When Nasar El-Arabi was 19, he was convinced that venturing into real estate was the best career option to create wealth and pass it on to generations after him. This was after he overheard his father discussing with a friend how a neighbor made seven figures flipping houses.
With some money he had saved up, Nasar and a friend invested a total of $32,000 in an investment property and ended up losing $14,000, according to Black News.
Despite an unsuccessful start in real estate, Nasar does not lose hope in the path he has decided to take. He was convinced that in due time he would gain some more education and emerge victorious. “I realized that I had to educate myself about real estate before investing in real estate. I have never heard of real estate; I just jumped in,” he said.
Today, Nasar has overcome its initial challenges and has built a seven-figure real estate business. And he does not rest on his oars. He teaches as many people as possible who want to learn the finer points of real estate investing. Through his YouTube channel, books, and events, he teaches people how to build generational wealth through real estate. Nasar sees it as his responsibility to help inspire hope and financial freedom in the black community.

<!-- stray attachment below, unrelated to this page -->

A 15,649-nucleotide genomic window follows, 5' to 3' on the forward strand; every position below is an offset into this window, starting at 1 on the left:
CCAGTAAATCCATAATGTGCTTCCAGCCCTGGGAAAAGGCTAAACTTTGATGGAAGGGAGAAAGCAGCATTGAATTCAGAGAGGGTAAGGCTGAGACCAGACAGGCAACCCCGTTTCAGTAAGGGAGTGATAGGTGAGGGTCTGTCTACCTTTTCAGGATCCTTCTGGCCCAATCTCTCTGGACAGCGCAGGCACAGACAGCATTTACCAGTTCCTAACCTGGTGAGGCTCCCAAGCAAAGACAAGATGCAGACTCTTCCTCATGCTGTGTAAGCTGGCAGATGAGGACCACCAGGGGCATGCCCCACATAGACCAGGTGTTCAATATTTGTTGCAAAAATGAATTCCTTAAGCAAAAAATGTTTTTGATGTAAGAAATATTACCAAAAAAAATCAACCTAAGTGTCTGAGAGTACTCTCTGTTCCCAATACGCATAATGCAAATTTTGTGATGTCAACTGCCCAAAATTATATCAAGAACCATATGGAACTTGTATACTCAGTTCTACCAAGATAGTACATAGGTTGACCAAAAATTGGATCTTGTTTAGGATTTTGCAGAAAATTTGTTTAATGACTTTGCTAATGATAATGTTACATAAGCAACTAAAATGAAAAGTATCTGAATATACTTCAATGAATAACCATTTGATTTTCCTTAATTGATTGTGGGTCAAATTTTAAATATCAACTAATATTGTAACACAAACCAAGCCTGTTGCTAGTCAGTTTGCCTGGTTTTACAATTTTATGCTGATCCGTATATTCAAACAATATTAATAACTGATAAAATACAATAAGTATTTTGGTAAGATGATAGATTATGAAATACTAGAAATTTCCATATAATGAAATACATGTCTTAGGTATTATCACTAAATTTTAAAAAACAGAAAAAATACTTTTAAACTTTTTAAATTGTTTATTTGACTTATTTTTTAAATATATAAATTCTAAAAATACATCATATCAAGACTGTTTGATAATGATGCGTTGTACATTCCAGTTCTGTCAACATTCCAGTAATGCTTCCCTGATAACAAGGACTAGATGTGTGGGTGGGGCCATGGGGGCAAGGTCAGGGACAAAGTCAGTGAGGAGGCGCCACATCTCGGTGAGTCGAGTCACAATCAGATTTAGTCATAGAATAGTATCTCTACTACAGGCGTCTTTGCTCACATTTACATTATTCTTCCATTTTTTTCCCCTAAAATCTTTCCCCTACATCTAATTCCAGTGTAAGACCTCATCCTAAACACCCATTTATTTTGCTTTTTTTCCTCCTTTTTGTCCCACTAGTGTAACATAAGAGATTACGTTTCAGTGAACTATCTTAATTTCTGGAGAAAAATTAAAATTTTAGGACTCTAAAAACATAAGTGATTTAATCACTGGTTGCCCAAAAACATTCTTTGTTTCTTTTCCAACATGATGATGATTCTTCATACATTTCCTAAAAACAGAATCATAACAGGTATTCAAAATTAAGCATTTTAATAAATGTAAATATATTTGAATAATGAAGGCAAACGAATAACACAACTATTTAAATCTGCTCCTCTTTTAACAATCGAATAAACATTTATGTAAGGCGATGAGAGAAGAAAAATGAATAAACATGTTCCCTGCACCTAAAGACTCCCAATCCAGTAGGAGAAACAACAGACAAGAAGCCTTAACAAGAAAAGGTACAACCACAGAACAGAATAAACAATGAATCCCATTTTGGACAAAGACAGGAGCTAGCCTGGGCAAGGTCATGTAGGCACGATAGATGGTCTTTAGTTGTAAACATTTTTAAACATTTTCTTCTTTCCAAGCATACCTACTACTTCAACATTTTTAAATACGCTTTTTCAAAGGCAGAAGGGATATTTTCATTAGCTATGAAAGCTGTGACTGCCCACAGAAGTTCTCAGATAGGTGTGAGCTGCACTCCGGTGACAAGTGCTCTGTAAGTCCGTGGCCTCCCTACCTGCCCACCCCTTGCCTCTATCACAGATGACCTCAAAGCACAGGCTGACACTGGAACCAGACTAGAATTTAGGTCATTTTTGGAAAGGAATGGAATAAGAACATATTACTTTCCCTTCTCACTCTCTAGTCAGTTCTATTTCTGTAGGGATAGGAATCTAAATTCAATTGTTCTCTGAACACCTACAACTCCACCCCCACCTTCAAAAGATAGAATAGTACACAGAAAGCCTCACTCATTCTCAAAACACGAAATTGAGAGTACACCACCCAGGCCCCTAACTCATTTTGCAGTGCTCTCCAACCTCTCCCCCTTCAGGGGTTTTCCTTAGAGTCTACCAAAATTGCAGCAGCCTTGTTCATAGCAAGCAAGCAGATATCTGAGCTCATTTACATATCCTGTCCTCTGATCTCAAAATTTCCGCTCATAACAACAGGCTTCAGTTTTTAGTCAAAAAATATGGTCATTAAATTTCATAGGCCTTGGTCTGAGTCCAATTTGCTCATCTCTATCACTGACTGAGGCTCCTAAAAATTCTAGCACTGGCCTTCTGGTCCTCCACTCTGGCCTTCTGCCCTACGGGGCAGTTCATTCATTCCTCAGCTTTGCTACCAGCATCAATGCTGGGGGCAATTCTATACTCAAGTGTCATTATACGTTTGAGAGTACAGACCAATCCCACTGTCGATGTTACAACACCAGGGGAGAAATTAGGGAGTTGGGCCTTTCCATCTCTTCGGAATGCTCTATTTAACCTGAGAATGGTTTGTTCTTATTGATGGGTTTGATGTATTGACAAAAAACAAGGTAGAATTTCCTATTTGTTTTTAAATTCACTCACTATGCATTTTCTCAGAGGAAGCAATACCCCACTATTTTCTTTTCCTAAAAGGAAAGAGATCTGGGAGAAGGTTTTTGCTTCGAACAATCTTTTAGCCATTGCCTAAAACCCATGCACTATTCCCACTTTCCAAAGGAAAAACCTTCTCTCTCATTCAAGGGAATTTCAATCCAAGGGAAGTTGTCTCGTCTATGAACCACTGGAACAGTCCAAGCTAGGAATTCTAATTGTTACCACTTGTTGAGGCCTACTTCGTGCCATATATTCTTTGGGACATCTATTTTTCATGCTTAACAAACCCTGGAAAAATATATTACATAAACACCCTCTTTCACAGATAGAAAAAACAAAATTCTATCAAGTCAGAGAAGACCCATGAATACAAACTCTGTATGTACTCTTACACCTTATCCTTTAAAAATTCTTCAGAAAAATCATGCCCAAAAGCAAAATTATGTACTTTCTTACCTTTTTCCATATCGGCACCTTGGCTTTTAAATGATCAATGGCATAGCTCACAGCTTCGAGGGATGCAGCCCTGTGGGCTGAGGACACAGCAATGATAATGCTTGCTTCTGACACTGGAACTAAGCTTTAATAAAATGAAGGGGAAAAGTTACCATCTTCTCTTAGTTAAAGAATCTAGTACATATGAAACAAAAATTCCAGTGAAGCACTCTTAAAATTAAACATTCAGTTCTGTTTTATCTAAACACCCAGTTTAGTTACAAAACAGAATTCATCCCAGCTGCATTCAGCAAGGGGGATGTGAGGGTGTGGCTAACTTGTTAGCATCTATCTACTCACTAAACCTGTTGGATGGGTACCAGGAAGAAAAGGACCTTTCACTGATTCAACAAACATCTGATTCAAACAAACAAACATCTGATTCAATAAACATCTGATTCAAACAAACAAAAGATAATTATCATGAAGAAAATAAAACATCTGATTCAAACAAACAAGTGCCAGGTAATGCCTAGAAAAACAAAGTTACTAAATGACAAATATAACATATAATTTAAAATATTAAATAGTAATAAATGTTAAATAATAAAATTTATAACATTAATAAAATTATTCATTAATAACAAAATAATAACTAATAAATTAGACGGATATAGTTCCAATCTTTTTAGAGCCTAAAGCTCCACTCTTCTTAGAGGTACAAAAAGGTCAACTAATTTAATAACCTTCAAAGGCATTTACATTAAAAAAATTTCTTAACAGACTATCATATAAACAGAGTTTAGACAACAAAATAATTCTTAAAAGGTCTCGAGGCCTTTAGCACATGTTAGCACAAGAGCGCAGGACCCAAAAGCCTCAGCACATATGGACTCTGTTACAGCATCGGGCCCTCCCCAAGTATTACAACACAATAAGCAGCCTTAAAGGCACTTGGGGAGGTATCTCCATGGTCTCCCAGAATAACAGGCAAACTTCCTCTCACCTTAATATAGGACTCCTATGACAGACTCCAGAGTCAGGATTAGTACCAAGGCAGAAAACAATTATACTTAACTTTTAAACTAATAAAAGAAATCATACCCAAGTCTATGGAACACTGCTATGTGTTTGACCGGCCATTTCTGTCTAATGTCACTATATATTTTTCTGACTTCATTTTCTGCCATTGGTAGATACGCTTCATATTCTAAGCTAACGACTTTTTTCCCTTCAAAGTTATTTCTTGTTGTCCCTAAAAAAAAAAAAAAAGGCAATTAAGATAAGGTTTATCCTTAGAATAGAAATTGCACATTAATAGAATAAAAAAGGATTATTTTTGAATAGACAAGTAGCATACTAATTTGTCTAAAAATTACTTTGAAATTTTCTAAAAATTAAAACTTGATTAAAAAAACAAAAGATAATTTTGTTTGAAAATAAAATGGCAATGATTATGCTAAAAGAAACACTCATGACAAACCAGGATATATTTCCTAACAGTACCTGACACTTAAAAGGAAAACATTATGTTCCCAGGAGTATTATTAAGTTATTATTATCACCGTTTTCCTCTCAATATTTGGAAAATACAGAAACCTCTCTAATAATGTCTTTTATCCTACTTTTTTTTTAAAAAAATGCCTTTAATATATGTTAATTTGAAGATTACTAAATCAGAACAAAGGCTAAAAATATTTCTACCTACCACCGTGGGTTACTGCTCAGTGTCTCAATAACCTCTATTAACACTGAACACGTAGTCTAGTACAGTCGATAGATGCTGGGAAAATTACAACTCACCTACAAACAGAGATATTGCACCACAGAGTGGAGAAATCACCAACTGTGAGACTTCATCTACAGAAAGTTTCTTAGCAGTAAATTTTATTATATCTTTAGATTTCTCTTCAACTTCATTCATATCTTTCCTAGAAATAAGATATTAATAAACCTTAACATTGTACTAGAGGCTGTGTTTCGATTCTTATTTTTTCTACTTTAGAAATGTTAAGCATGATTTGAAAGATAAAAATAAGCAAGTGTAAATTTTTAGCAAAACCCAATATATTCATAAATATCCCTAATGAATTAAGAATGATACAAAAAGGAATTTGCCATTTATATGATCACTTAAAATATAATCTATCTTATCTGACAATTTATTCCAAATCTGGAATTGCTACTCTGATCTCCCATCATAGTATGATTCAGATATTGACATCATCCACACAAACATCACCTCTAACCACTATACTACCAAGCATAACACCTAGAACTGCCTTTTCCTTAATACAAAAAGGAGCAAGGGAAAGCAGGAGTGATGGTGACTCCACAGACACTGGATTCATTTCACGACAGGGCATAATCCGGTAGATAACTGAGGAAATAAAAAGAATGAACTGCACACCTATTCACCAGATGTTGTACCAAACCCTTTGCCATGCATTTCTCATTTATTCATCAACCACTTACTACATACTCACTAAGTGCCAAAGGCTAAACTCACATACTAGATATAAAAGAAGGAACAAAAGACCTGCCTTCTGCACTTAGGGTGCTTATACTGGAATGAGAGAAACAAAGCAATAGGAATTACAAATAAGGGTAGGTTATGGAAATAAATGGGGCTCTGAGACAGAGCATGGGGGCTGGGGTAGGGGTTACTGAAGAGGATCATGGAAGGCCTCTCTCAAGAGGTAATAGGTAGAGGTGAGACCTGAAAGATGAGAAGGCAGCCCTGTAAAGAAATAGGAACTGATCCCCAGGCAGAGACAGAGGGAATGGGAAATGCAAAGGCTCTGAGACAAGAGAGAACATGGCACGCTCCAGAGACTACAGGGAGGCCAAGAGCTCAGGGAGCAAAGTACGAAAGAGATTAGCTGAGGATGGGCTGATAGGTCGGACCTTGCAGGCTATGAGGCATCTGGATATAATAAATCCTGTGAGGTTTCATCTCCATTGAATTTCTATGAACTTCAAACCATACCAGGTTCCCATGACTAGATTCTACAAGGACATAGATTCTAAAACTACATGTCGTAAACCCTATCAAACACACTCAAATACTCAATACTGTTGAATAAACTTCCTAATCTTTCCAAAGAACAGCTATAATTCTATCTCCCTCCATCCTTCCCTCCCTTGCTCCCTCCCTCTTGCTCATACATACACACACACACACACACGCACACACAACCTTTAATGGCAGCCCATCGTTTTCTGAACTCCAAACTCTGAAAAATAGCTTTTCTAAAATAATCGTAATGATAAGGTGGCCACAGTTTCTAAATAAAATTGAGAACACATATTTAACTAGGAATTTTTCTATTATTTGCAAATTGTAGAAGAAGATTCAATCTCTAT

While exploring real estate, Nasar kept a steady job. However, it was after he was fired from his job at 26 that he got involved in his real estate business. He worked in a call center that paid him $10 an hour.
“Life at the call center was terrible. When I went to work on Monday, it was like having a fridge on my back. I didn’t like it there, and I knew it wasn’t my calling. I didn’t go to college for that,” he said.
Apart from his personal drive for success, Nasar was also guided by the popular book “Rich Dad, Poor Dad”. According to him, this book gave him a glimpse of the fullness of the opportunities available to him.
Becoming a successful real estate investor hasn’t been easy for Nasar, but he believes with hope and determination that any individual can make the most of their hassle.
“If you’re in a dark place, I highly recommend figuring out where you want to go. Try to figure out what your passion is. If you don’t know, try to put yourself in an industry where you can make a good income. Better to be depressed with $10,000 in the bank than to live depressed check after check,” he said.